Monday 5 December 2016

Google's purpose-built driverless cars get green light to drive on public roads for the first time

Published 15/05/2015 | 14:51

Google self-driving Lexus cars.(AP Photo/Eric Risberg, File)
Google self-driving Lexus cars.(AP Photo/Eric Risberg, File)

Google's purpose-built driverless cars have been given the green light to drive on public roads for the first time.

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Until now they have been limited to testing on private tracks and not alongside regular traffic, but the technology giant has received licencing to test the autonomous cars on the roads in Mountain View, California, where it is based.

Google has tested driverless car technology on public roads before, however this was software controlling modified vehicles from Lexus. This new test will involve the prototype of Google's own design.

The cars will not be completely robotic however, with Google confirming that safety drivers will be on-board during the trials, which will begin this summer.

Chris Urmson, from Google's self-driving car project said: "We've been running the vehicles through rigorous testing at our test facilities, and ensuring our software and sensors work as they're supposed to on this new vehicle.

"The new prototypes will drive with the same software that our existing fleet of self-driving Lexus RX450h SUVs uses. That fleet has logged nearly a million autonomous miles on the roads since we started the project, and recently has been self-driving about 10,000 miles a week. So the new prototypes already have lots of experience to draw on.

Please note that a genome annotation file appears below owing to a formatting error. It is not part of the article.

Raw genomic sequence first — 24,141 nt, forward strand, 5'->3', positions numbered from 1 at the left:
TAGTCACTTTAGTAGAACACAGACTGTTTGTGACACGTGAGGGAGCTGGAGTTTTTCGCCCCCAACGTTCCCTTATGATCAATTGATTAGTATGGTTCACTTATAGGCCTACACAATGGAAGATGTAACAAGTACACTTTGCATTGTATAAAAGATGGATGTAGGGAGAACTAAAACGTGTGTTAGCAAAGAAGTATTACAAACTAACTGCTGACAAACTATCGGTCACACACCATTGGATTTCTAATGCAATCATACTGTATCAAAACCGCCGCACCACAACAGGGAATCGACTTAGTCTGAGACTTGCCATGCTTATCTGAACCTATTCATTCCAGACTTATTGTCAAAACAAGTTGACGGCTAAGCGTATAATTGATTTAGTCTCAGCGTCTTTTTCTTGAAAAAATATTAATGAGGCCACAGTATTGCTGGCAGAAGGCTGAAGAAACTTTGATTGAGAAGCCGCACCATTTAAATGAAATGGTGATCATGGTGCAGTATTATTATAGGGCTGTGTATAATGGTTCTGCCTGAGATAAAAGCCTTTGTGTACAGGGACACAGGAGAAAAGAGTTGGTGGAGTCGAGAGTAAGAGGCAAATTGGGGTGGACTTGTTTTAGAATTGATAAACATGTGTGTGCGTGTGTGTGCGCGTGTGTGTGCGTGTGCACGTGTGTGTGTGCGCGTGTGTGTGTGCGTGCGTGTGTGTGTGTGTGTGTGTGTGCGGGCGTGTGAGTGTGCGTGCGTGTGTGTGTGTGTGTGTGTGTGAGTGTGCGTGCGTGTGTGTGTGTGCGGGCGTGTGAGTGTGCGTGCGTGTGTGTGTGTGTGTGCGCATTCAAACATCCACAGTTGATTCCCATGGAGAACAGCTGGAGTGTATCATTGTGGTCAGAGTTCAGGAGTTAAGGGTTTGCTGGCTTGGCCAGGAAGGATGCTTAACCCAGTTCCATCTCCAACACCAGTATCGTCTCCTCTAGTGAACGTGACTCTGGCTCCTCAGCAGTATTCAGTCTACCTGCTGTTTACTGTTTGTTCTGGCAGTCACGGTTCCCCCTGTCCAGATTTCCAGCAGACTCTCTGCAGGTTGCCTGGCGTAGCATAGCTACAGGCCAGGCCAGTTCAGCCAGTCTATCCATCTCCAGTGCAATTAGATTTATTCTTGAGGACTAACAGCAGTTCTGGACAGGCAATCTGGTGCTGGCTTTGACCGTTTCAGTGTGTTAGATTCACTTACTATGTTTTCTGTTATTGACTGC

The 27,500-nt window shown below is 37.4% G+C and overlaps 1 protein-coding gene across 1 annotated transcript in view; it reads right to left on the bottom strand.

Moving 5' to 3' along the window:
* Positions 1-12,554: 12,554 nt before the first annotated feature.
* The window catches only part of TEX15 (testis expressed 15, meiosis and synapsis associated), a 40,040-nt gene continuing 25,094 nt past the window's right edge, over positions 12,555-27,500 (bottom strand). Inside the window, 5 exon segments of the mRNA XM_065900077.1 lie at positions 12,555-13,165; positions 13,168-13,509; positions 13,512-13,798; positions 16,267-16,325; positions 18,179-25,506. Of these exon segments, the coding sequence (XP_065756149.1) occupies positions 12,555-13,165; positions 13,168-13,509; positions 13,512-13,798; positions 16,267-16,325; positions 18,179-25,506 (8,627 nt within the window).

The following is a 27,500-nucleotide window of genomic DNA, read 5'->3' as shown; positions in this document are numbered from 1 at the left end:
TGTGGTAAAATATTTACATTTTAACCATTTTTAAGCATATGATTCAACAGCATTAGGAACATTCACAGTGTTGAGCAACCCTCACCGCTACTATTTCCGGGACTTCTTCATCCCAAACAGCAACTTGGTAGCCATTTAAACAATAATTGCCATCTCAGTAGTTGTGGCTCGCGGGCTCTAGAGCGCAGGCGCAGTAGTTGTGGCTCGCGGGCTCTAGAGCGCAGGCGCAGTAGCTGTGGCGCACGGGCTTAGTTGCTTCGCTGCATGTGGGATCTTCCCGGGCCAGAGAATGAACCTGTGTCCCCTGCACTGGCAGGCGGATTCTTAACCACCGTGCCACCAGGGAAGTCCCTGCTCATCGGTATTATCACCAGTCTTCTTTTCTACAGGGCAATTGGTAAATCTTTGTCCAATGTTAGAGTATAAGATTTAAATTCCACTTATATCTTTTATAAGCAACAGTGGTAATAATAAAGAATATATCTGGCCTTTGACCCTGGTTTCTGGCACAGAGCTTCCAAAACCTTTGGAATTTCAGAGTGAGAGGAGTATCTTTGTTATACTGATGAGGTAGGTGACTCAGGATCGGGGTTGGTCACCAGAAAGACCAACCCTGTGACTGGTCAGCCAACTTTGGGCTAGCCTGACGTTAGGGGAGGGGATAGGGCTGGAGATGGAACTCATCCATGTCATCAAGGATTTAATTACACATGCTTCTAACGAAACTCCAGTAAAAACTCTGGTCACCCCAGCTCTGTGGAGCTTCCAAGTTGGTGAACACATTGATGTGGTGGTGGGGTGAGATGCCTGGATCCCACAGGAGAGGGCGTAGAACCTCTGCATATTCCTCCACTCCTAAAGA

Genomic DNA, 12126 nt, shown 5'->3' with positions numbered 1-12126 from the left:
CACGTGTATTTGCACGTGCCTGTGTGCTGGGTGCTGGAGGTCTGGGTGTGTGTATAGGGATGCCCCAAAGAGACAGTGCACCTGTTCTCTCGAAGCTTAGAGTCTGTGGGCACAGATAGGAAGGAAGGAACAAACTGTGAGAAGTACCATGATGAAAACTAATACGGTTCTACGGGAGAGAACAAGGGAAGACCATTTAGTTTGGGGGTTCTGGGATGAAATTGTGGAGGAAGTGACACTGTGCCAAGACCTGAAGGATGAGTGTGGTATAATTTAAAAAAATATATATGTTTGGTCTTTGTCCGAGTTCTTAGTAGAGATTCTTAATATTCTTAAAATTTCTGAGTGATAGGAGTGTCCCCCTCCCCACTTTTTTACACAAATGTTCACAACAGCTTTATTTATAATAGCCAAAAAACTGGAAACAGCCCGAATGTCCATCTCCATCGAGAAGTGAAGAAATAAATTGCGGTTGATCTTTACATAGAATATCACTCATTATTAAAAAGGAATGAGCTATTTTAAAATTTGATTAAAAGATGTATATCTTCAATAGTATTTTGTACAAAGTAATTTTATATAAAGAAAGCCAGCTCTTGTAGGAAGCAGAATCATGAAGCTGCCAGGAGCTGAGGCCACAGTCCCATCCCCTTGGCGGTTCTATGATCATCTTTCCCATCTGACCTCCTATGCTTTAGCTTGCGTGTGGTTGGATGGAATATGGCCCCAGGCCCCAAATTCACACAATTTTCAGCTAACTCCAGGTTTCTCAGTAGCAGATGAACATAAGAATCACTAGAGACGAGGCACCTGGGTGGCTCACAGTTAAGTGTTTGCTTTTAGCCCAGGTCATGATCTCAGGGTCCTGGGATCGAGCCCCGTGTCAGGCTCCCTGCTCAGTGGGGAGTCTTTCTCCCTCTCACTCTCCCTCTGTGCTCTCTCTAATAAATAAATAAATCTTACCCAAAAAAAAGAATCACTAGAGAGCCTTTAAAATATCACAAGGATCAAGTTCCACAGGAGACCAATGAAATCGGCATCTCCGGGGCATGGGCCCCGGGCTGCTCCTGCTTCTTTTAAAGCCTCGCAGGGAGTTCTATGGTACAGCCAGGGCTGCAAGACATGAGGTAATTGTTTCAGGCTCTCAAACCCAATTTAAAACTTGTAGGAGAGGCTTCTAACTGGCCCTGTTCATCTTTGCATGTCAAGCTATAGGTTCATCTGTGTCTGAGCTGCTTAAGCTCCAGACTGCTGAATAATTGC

Mr Urmson confirmed that the prototypes will have their speed capped at 25 miles per hour, and that the safety drivers would have access to a steering wheel and pedals in order to take control if necessary.

"We're looking forward to learning how the community perceives and interacts with the vehicles, and to uncovering challenges that are unique to a fully self-driving vehicle - e.g, where it should stop if it can't stop at its exact destination due to construction or congestion," Mr Urmson added.

"In the coming years, we'd like to run small pilot programmes with our prototypes to learn what people would like to do with vehicles like this."

Earlier this week, Google confirmed that its autonomous vehicles had been involved in 11 minor traffic accidents since it began experimenting with the technology six years ago, however it added that the cars themselves had not caused any of the collisions and that the incidents were because of human error.

In the UK, the government has invested in driverless trials in Greenwich, Coventry, Bristol and Milton Keynes, where autonomous cars will be tested on public roads.

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